Have a question about Ohio State recruiting? This is the place for you, five days a week. Submit your questions on Twitter or on the Lettermen Row forums. Check in daily to see what’s on the mind of Buckeyes fans all over the country. Today’s question asks how the Buckeyes linebacker recruiting is being impacted by the development of the “bullet” position in Ryan Day’s inaugural defense.
If the hybrid Bullet position is considered a linebacker, then no, there will be no numbers adjustment to linebacker recruiting. If it the position is considered a safety/defensive back, then sure, there will be a drop-off in the sheer numbers of linebackers being recruited by Ohio State.
It’s kind of a “six of one, half-dozen of another” scenario. The most important thing to know about this change on the recruiting trail is that it underscores a principle the Buckeyes have adhered to for a few years now when it comes to finding the next man up on their defense: Being versatile is key.
Ohio State has continued to search for defensive ends who are big enough to play on the interior of the defensive line. They want interior defensive linemen who can play a rush edge. They want linebackers who can cover and stuff the run, and they want cornerbacks that are big enough to play safety — and safeties fast enough to cover wideouts.
All that’s really happening to the linebacker recruiting is that Ohio State is renaming the positions. That means, at least for now, that traditional positional breakdowns — and the ones used by recruiting services — may not always match up with how Ohio State sees things.
The two major recruiting networks at 247Sports and Rivals, for example, see Bellflower (Calif.) athlete Kourt Williams as a linebacker. The Buckeyes see him as a defensive back/Bullet candidate. Cody Simon (6-foot-1, 218 pounds), though, plays linebacker and is roughly the same size as Williams (6-foot-1, 216 pounds), but Ohio State evaluations put him at linebacker.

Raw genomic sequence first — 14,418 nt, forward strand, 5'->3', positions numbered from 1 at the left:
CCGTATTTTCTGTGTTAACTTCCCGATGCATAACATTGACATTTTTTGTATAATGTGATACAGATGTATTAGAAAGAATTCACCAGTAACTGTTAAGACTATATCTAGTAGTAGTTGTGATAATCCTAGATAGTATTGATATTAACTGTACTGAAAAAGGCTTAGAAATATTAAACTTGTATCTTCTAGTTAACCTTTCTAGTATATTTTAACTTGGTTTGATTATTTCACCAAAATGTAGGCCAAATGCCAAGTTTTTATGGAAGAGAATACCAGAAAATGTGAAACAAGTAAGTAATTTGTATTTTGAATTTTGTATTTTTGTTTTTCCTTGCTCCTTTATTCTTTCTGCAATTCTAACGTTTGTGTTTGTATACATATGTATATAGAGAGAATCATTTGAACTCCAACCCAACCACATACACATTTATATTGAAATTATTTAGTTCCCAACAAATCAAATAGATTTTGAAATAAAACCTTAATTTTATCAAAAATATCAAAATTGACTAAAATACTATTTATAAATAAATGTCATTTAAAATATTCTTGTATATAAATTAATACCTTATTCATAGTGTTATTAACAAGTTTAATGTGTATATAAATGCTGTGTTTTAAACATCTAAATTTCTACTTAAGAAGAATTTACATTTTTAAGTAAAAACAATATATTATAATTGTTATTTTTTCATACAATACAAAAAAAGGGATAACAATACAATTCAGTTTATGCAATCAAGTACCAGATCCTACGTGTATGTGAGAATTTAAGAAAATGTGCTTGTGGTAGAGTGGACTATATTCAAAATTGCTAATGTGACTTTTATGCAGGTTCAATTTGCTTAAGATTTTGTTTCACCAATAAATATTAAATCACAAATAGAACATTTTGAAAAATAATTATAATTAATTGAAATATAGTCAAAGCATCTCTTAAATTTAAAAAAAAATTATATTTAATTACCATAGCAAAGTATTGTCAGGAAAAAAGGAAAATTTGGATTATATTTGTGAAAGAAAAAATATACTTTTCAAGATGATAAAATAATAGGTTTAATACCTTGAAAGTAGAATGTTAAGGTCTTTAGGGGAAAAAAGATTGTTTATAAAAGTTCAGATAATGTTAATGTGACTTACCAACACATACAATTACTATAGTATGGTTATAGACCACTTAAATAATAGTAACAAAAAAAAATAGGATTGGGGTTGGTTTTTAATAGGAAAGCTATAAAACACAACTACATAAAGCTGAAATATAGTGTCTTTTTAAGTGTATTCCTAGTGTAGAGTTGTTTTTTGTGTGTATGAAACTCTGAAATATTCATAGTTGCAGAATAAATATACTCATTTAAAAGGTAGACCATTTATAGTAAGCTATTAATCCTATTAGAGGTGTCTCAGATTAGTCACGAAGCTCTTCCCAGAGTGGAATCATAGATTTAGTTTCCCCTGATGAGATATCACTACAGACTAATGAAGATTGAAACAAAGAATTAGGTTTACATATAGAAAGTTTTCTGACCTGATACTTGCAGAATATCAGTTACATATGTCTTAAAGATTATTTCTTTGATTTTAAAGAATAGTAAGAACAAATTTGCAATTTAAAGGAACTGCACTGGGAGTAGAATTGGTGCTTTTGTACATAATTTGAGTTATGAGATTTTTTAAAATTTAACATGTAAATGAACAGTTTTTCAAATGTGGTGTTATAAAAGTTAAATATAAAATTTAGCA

Other players like Brooklyn’s William Mohan are being recruited to play both positions. Some guys, like Maryland’s Mitchell Melton, are being recruited only at linebacker. The Buckeyes aren’t recruiting a lot of true linebackers in 2020, that is clear. But looking at the current roster, it makes sense to be limited — and not just as the Buckeyes watch the way the Bullet position develops.
But is there an easy answer as to why? I think there is, and it’s not really that complex nor is it related to the transitioning Ohio State defense.
Simply put, the Buckeyes have a lot of good young linebackers on their roster and want to fill maybe just two spots at the position in this cycle. They’re not going to go overboard in the search at that spot when they feel good about their top couple of targets, but that doesn’t mean the position will less of a priority in the future.
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